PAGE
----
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La Niña continues; predicted to last through first quarter 2021

La Niña continues in the tropical Pacific. International climate models suggest it is likely to continue at least through February 2021.

Central and eastern tropical Pacific Ocean sea surface temperatures (SSTs) are at La Niña levels, and remain similar compared to two weeks ago. Models continue to suggest some possibility that central and eastern tropical Pacific SSTs could briefly reach levels similar to 2010–12, with the peak most likely in December 2020 or January 2021.

The Southern Oscillation Index (SOI) remains within neutral values, though still positive. With the Madden–Julian Oscillation (MJO) having moved out of the Pacific, the SOI is expected to return to La Niña levels in the coming weeks.

Other oceanic and atmospheric indicators indicate a mature La Niña.

La Niña typically increases the chance of above average rainfall across much of Australia during spring, and across eastern Australia during summer. The last La Niña in 2010–12 was a strong event that started early and continued over an extended period. Other active drivers such as a negative IOD contributed to the increased rainfall and widespread flooding over parts of Australia. Current La Niña conditions, though not as strong as 2010–12, and warmer than average waters to the north of Australia are contributing to the increased chances of rainfall over Australia. Climate outlooks indicate rainfall during November 2020 to January 2021 is likely to be above average for most of the country.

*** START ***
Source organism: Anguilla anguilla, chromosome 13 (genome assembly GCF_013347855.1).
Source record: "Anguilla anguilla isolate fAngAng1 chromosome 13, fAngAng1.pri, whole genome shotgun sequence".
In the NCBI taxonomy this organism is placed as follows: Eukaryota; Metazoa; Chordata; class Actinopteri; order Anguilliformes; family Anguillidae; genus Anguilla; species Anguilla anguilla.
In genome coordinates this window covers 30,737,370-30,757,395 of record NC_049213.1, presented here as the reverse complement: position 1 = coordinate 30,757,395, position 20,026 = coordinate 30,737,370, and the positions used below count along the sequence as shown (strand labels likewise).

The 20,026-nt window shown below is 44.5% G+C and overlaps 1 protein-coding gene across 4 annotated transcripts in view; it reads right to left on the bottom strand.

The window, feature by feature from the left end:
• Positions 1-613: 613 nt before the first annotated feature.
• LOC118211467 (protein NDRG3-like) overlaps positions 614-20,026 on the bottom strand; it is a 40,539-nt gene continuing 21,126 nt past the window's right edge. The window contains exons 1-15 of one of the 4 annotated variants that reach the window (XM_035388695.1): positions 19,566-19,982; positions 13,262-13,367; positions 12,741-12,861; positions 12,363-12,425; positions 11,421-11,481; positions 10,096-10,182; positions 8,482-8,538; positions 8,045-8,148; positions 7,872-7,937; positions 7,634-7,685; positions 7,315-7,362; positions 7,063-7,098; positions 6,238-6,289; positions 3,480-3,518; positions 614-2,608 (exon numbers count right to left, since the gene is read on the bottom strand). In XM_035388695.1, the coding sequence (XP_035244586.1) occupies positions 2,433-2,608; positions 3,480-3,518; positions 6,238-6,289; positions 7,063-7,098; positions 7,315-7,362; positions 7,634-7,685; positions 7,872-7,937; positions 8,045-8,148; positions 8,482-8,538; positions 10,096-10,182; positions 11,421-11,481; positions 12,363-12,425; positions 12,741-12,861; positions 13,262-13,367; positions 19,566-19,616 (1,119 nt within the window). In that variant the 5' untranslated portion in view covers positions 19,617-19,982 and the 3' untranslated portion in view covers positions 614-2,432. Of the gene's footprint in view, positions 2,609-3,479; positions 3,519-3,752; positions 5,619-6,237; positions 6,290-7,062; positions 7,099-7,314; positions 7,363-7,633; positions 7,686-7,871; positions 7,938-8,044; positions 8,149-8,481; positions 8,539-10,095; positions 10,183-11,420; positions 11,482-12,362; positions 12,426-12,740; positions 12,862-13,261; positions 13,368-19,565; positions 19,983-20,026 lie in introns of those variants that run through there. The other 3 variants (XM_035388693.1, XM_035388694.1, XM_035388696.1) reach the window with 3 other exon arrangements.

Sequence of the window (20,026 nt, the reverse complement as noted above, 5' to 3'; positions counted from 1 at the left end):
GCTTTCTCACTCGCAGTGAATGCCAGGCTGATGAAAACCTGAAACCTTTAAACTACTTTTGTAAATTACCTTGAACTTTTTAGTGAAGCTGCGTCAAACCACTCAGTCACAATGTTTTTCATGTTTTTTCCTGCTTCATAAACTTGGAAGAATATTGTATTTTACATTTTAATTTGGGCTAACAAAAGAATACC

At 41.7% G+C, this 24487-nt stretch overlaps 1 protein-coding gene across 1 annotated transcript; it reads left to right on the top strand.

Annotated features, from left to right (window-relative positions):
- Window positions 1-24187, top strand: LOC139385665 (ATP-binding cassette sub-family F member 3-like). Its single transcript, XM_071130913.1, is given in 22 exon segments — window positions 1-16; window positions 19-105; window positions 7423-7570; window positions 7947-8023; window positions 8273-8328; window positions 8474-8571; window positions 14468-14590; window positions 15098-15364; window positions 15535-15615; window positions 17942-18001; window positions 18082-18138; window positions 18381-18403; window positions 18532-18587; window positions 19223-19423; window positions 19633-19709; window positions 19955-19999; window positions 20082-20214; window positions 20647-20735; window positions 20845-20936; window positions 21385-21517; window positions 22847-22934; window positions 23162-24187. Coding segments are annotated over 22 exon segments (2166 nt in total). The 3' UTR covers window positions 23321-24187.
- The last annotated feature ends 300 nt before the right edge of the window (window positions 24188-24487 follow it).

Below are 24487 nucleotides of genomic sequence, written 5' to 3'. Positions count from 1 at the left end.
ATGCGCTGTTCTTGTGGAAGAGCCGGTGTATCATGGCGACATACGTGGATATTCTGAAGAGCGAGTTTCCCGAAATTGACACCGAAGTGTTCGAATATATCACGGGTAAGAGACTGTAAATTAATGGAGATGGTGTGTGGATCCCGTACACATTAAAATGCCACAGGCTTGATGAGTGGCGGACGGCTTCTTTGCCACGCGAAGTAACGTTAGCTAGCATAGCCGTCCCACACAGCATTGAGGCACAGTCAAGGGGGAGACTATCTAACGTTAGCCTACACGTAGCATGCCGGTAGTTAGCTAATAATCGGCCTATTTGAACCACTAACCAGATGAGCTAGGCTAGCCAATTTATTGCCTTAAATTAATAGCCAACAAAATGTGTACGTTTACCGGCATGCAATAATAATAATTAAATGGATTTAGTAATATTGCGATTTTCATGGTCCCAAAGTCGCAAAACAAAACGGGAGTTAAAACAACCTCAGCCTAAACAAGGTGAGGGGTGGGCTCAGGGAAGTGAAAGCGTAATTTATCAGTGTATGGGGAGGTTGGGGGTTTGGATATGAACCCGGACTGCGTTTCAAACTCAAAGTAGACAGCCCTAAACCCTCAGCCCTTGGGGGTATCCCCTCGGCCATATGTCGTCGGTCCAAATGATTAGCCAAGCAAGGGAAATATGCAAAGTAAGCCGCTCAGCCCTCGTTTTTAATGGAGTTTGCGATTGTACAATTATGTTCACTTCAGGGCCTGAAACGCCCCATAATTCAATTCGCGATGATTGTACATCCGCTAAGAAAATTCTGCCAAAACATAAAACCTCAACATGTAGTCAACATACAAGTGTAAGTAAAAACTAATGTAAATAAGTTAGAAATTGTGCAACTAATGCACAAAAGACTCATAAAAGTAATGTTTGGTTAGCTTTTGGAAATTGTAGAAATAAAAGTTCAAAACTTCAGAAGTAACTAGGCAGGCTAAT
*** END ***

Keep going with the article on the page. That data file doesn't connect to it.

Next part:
The Southern Annular Mode (SAM) is currently positive and is expected to remain so at least into late 2020. La Niña tends to favour positive SAM during spring and summer, further supporting the likelihood of above average rainfall in eastern Australia.

The Madden–Julian Oscillation (MJO) is currently at moderate strength, located near the tropical Americas. It is expected to become weak or indiscernible by mid-to-late November.

Climate change is also influencing the Australian climate. Australia’s climate has warmed by around 1.4 °C since 1910. Southern Australia has seen a 10–20% reduction in cool season (April–October) rainfall in recent decades, while rainfall during the northern wet season (October–April) has increased since the late 1990’s, especially for northern Australia, with a greater proportion of high intensity short duration rainfall events.

Source: Bureau of Meteorology